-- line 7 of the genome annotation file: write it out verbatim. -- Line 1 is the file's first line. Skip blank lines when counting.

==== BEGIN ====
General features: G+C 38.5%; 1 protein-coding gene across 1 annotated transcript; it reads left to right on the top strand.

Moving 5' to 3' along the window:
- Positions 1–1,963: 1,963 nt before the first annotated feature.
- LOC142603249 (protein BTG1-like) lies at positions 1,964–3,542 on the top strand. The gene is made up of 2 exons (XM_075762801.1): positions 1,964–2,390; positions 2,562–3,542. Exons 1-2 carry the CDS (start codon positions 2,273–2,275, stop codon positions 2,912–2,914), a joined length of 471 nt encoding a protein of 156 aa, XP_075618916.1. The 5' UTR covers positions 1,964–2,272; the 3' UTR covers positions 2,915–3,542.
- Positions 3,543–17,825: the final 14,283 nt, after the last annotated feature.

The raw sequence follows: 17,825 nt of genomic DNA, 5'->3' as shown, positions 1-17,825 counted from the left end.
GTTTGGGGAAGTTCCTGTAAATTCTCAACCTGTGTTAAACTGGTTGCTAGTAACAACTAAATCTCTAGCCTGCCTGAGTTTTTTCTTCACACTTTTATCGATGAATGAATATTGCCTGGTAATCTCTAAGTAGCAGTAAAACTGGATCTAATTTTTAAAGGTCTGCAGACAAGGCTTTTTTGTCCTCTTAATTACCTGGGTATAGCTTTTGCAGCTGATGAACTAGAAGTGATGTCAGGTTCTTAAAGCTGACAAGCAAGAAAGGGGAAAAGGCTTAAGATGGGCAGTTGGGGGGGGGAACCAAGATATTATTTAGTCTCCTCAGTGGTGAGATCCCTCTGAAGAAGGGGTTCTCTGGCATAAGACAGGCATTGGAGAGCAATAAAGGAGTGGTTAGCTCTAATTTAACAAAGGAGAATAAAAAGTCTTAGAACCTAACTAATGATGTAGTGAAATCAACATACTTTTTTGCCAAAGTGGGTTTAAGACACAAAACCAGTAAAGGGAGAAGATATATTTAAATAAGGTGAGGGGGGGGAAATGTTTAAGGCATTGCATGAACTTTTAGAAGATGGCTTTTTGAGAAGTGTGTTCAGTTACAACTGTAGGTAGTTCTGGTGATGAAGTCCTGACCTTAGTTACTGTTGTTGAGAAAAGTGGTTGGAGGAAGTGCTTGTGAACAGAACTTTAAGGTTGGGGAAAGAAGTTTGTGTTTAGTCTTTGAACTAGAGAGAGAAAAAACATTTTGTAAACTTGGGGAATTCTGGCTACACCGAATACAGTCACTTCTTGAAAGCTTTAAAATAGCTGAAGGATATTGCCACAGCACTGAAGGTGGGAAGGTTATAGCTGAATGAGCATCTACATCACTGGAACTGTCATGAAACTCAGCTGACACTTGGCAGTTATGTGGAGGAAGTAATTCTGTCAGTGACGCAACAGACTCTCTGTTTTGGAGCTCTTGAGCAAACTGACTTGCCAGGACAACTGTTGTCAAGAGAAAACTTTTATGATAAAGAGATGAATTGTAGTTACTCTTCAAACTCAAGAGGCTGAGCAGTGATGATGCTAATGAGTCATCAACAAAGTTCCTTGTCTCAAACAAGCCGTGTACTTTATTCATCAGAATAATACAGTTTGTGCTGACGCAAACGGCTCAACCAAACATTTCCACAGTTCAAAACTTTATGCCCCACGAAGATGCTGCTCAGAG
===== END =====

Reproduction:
GTTTGGGGAAGTTCCTGTAAATTCTCAACCTGTGTTAAACTGGTTGCTAGTAACAACTAAATCTCTAGCCTGCCTGAGTTTTTTCTTCACACTTTTATCGATGAATGAATATTGCCTGGTAATCTCTAAGTAGCAGTAAAACTGGATCTAATTTTTAAAGGTCTGCAGACAAGGCTTTTTTGTCCTCTTAATTACCTGGGTATAGCTTTTGCAGCTGATGAACTAGAAGTGATGTCAGGTTCTTAAAGCTGACAAGCAAGAAAGGGGAAAAGGCTTAAGATGGGCAGTTGGGGGGGGGAACCAAGATATTATTTAGTCTCCTCAGTGGTGAGATCCCTCTGAAGAAGGGGTTCTCTGGCATAAGACAGGCATTGGAGAGCAATAAAGGAGTGGTTAGCTCTAATTTAACAAAGGAGAATAAAAAGTCTTAGAACCTAACTAATGATGTAGTGAAATCAACATACTTTTTTGCCAAAGTGGGTTTAAGACACAAAACCAGTAAAGGGAGAAGATATATTTAAATAAGGTGAGGGGGGGGAAATGTTTAAGGCATTGCATGAACTTTTAGAAGATGGCTTTTTGAGAAGTGTGTTCAGTTACAACTGTAGGTAGTTCTGGTGATGAAGTCCTGACCTTAGTTACTGTTGTTGAGAAAAGTGGTTGGAGGAAGTGCTTGTGAACAGAACTTTAAGGTTGGGGAAAGAAGTTTGTGTTTAGTCTTTGAACTAGAGAGAGAAAAAACATTTTGTAAACTTGGGGAATTCTGGCTACACCGAATACAGTCACTTCTTGAAAGCTTTAAAATAGCTGAAGGATATTGCCACAGCACTGAAGGTGGGAAGGTTATAGCTGAATGAGCATCTACATCACTGGAACTGTCATGAAACTCAGCTGACACTTGGCAGTTATGTGGAGGAAGTAATTCTGTCAGTGACGCAACAGACTCTCTGTTTTGGAGCTCTTGAGCAAACTGACTTGCCAGGACAACTGTTGTCAAGAGAAAACTTTTATGATAAAGAGATGAATTGTAGTTACTCTTCAAACTCAAGAGGCTGAGCAGTGATGATGCTAATGAGTCATCAACAAAGTTCCTTGTCTCAAACAAGCCGTGTACTTTATTCATCAGAATAATACAGTTTGTGCTGACGCAAACGGCTCAACCAAACATTTCCACAGTTCAAAACTTTATGCCCCACGAAGATGCTGCTCAGAG